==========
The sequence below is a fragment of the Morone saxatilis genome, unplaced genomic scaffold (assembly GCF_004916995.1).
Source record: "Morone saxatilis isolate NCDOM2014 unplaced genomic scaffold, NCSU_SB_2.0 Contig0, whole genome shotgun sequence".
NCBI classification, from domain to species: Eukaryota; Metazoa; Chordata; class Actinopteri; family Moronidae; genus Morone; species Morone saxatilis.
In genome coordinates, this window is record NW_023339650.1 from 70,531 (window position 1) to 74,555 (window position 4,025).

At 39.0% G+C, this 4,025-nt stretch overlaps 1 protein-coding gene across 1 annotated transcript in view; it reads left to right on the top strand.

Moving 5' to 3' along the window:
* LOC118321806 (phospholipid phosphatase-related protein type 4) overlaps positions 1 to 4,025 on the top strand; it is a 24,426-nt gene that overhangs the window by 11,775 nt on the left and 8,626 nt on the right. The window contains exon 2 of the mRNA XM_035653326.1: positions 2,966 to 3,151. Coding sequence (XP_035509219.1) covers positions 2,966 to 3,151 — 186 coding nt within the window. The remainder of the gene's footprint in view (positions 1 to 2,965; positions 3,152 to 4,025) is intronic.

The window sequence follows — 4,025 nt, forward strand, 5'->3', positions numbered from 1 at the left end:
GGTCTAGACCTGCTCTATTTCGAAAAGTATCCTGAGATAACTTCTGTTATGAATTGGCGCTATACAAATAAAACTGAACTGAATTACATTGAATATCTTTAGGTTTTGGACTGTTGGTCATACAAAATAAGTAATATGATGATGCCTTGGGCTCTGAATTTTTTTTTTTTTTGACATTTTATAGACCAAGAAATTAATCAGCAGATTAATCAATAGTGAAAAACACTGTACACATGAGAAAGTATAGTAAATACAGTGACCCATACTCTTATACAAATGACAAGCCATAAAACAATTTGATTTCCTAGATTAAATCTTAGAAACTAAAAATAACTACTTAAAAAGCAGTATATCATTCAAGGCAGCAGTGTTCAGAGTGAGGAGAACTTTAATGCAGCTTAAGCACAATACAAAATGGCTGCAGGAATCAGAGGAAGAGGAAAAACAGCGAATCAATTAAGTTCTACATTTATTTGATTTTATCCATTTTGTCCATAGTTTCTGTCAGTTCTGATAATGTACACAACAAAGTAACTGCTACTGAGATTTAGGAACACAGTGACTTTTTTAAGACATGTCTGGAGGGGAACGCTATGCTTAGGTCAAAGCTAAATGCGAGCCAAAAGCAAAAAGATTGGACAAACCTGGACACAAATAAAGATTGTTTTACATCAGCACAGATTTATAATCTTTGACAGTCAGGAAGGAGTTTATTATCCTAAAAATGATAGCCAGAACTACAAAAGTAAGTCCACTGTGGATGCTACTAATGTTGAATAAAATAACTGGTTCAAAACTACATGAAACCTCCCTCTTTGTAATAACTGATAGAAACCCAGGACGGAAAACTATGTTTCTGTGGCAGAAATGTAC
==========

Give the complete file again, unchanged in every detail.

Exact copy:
The sequence below is a fragment of the Morone saxatilis genome, unplaced genomic scaffold (assembly GCF_004916995.1).
Source record: "Morone saxatilis isolate NCDOM2014 unplaced genomic scaffold, NCSU_SB_2.0 Contig0, whole genome shotgun sequence".
NCBI classification, from domain to species: Eukaryota; Metazoa; Chordata; class Actinopteri; family Moronidae; genus Morone; species Morone saxatilis.
In genome coordinates, this window is record NW_023339650.1 from 70,531 (window position 1) to 74,555 (window position 4,025).

At 39.0% G+C, this 4,025-nt stretch overlaps 1 protein-coding gene across 1 annotated transcript in view; it reads left to right on the top strand.

Moving 5' to 3' along the window:
* LOC118321806 (phospholipid phosphatase-related protein type 4) overlaps positions 1 to 4,025 on the top strand; it is a 24,426-nt gene that overhangs the window by 11,775 nt on the left and 8,626 nt on the right. The window contains exon 2 of the mRNA XM_035653326.1: positions 2,966 to 3,151. Coding sequence (XP_035509219.1) covers positions 2,966 to 3,151 — 186 coding nt within the window. The remainder of the gene's footprint in view (positions 1 to 2,965; positions 3,152 to 4,025) is intronic.

The window sequence follows — 4,025 nt, forward strand, 5'->3', positions numbered from 1 at the left end:
GGTCTAGACCTGCTCTATTTCGAAAAGTATCCTGAGATAACTTCTGTTATGAATTGGCGCTATACAAATAAAACTGAACTGAATTACATTGAATATCTTTAGGTTTTGGACTGTTGGTCATACAAAATAAGTAATATGATGATGCCTTGGGCTCTGAATTTTTTTTTTTTTTGACATTTTATAGACCAAGAAATTAATCAGCAGATTAATCAATAGTGAAAAACACTGTACACATGAGAAAGTATAGTAAATACAGTGACCCATACTCTTATACAAATGACAAGCCATAAAACAATTTGATTTCCTAGATTAAATCTTAGAAACTAAAAATAACTACTTAAAAAGCAGTATATCATTCAAGGCAGCAGTGTTCAGAGTGAGGAGAACTTTAATGCAGCTTAAGCACAATACAAAATGGCTGCAGGAATCAGAGGAAGAGGAAAAACAGCGAATCAATTAAGTTCTACATTTATTTGATTTTATCCATTTTGTCCATAGTTTCTGTCAGTTCTGATAATGTACACAACAAAGTAACTGCTACTGAGATTTAGGAACACAGTGACTTTTTTAAGACATGTCTGGAGGGGAACGCTATGCTTAGGTCAAAGCTAAATGCGAGCCAAAAGCAAAAAGATTGGACAAACCTGGACACAAATAAAGATTGTTTTACATCAGCACAGATTTATAATCTTTGACAGTCAGGAAGGAGTTTATTATCCTAAAAATGATAGCCAGAACTACAAAAGTAAGTCCACTGTGGATGCTACTAATGTTGAATAAAATAACTGGTTCAAAACTACATGAAACCTCCCTCTTTGTAATAACTGATAGAAACCCAGGACGGAAAACTATGTTTCTGTGGCAGAAATGTAC